Given a real power series #sum_{n=0}^{+infty}a_n(x-x_0)^n#, the **radius of convergence** is the quantity #r = "sup" \{tilde{r} \in \mathbb{R} : sum_{n=0}^{+infty}a_n tilde{r}^n " converges"\}#. Note that #r >= 0#, because for #tilde{r}=0# the series #sum_{n=0}^{+infty}a_n tilde{r}^n= sum_{n=0}^{+infty}a_n 0^n=1# converges (recall that #0^0=1#).

This quantity it's a bound to the value taken by #|x-x_0|#. It's not hard to prove that the given power series will converge for every #x# such that #|x-x_0| < r# and it will not converge if #|x-x_0|>r# (the proof is based on the direct comparison test). The convergence of the case #r=|x-x_0|# depends on the specific power series.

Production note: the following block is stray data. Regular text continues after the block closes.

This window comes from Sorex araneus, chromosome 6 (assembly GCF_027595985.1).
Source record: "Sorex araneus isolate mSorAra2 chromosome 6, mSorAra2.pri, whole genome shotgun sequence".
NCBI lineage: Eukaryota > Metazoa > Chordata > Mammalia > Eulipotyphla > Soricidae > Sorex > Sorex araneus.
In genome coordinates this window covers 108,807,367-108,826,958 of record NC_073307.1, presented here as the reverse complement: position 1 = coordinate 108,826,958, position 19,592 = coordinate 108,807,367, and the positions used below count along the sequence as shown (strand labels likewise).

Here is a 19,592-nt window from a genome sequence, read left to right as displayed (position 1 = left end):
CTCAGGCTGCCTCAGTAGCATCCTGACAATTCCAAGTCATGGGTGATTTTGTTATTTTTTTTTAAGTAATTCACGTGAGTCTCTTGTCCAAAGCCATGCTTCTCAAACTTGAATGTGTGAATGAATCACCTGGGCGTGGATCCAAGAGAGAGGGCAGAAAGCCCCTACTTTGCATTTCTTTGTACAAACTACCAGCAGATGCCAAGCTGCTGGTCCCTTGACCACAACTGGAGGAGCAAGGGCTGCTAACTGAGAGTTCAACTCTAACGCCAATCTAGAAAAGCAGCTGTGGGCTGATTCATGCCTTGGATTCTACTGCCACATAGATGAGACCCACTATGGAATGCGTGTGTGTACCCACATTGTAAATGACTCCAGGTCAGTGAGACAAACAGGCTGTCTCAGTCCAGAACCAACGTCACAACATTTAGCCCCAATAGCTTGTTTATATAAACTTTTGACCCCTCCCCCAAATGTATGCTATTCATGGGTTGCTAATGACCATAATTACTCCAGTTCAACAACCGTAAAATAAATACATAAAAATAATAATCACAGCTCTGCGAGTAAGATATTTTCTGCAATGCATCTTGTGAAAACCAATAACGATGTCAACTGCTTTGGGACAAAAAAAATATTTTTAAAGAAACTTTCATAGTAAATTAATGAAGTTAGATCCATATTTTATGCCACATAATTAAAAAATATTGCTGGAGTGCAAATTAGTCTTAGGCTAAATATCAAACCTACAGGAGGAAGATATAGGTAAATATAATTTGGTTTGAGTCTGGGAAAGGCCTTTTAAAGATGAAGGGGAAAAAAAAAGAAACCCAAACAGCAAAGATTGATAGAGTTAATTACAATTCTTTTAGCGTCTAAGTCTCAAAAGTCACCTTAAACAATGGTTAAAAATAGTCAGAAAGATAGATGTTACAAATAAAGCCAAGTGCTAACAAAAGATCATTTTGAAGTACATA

This means that the interval #(x_0-r,x_0+r)# (the **interval of convergence**) is the interval of the values of #x# for which the series converges, and there are no other values of #x# for which this happens, except for the two endpoints #x_{+}=x_0+r# and #x_{-}=x_0-r# for which the convergence has to be tested case-by-case.

The term *radius* is thereby appropriate, because #r# describes the radius of an interval centered in #x_0#.

The definition of *radius of convergence* can also be extended to complex power series.